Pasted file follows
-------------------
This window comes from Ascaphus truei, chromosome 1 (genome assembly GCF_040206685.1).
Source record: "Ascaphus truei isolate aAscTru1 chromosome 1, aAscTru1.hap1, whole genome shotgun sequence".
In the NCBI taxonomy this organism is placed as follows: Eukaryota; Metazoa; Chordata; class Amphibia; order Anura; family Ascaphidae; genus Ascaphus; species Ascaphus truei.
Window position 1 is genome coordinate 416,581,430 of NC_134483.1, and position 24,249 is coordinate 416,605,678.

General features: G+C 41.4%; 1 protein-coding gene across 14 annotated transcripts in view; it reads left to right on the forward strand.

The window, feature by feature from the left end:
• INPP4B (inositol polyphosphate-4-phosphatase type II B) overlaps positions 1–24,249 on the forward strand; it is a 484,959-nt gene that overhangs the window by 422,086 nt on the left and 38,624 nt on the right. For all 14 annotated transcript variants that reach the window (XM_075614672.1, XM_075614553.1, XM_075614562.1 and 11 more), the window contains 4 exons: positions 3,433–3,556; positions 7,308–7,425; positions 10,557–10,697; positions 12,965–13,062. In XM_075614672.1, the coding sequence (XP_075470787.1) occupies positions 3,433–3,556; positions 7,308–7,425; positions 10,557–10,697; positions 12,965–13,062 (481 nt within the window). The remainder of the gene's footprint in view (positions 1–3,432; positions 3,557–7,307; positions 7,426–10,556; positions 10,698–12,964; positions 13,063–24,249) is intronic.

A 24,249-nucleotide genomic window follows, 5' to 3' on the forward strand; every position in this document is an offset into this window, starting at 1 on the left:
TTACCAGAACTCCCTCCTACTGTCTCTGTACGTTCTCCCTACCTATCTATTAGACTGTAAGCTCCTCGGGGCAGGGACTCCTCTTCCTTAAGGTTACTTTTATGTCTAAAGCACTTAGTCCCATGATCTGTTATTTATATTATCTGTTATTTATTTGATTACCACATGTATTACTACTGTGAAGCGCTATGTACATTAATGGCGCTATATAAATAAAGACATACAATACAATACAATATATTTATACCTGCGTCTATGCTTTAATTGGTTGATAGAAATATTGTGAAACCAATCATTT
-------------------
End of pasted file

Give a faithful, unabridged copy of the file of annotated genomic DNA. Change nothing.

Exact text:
This window comes from Ascaphus truei, chromosome 1 (genome assembly GCF_040206685.1).
Source record: "Ascaphus truei isolate aAscTru1 chromosome 1, aAscTru1.hap1, whole genome shotgun sequence".
In the NCBI taxonomy this organism is placed as follows: Eukaryota; Metazoa; Chordata; class Amphibia; order Anura; family Ascaphidae; genus Ascaphus; species Ascaphus truei.
Window position 1 is genome coordinate 416,581,430 of NC_134483.1, and position 24,249 is coordinate 416,605,678.

General features: G+C 41.4%; 1 protein-coding gene across 14 annotated transcripts in view; it reads left to right on the forward strand.

The window, feature by feature from the left end:
• INPP4B (inositol polyphosphate-4-phosphatase type II B) overlaps positions 1–24,249 on the forward strand; it is a 484,959-nt gene that overhangs the window by 422,086 nt on the left and 38,624 nt on the right. For all 14 annotated transcript variants that reach the window (XM_075614672.1, XM_075614553.1, XM_075614562.1 and 11 more), the window contains 4 exons: positions 3,433–3,556; positions 7,308–7,425; positions 10,557–10,697; positions 12,965–13,062. In XM_075614672.1, the coding sequence (XP_075470787.1) occupies positions 3,433–3,556; positions 7,308–7,425; positions 10,557–10,697; positions 12,965–13,062 (481 nt within the window). The remainder of the gene's footprint in view (positions 1–3,432; positions 3,557–7,307; positions 7,426–10,556; positions 10,698–12,964; positions 13,063–24,249) is intronic.

A 24,249-nucleotide genomic window follows, 5' to 3' on the forward strand; every position in this document is an offset into this window, starting at 1 on the left:
TTACCAGAACTCCCTCCTACTGTCTCTGTACGTTCTCCCTACCTATCTATTAGACTGTAAGCTCCTCGGGGCAGGGACTCCTCTTCCTTAAGGTTACTTTTATGTCTAAAGCACTTAGTCCCATGATCTGTTATTTATATTATCTGTTATTTATTTGATTACCACATGTATTACTACTGTGAAGCGCTATGTACATTAATGGCGCTATATAAATAAAGACATACAATACAATACAATATATTTATACCTGCGTCTATGCTTTAATTGGTTGATAGAAATATTGTGAAACCAATCATTT